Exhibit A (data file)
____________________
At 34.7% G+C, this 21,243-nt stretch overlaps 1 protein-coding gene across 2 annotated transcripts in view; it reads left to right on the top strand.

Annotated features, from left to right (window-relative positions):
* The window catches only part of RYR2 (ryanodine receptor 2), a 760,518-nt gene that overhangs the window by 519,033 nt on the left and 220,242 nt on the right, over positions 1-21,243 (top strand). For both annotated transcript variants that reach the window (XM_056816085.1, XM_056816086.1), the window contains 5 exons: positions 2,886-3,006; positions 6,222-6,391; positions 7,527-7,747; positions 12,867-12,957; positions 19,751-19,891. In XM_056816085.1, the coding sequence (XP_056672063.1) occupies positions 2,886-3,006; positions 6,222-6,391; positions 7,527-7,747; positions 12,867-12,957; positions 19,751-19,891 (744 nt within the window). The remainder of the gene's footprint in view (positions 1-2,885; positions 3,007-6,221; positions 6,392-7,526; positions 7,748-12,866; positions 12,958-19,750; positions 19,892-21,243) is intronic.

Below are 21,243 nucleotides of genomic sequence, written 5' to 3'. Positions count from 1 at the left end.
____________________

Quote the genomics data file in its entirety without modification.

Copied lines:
At 34.7% G+C, this 21,243-nt stretch overlaps 1 protein-coding gene across 2 annotated transcripts in view; it reads left to right on the top strand.

Annotated features, from left to right (window-relative positions):
* The window catches only part of RYR2 (ryanodine receptor 2), a 760,518-nt gene that overhangs the window by 519,033 nt on the left and 220,242 nt on the right, over positions 1-21,243 (top strand). For both annotated transcript variants that reach the window (XM_056816085.1, XM_056816086.1), the window contains 5 exons: positions 2,886-3,006; positions 6,222-6,391; positions 7,527-7,747; positions 12,867-12,957; positions 19,751-19,891. In XM_056816085.1, the coding sequence (XP_056672063.1) occupies positions 2,886-3,006; positions 6,222-6,391; positions 7,527-7,747; positions 12,867-12,957; positions 19,751-19,891 (744 nt within the window). The remainder of the gene's footprint in view (positions 1-2,885; positions 3,007-6,221; positions 6,392-7,526; positions 7,748-12,866; positions 12,958-19,750; positions 19,892-21,243) is intronic.

Below are 21,243 nucleotides of genomic sequence, written 5' to 3'. Positions count from 1 at the left end.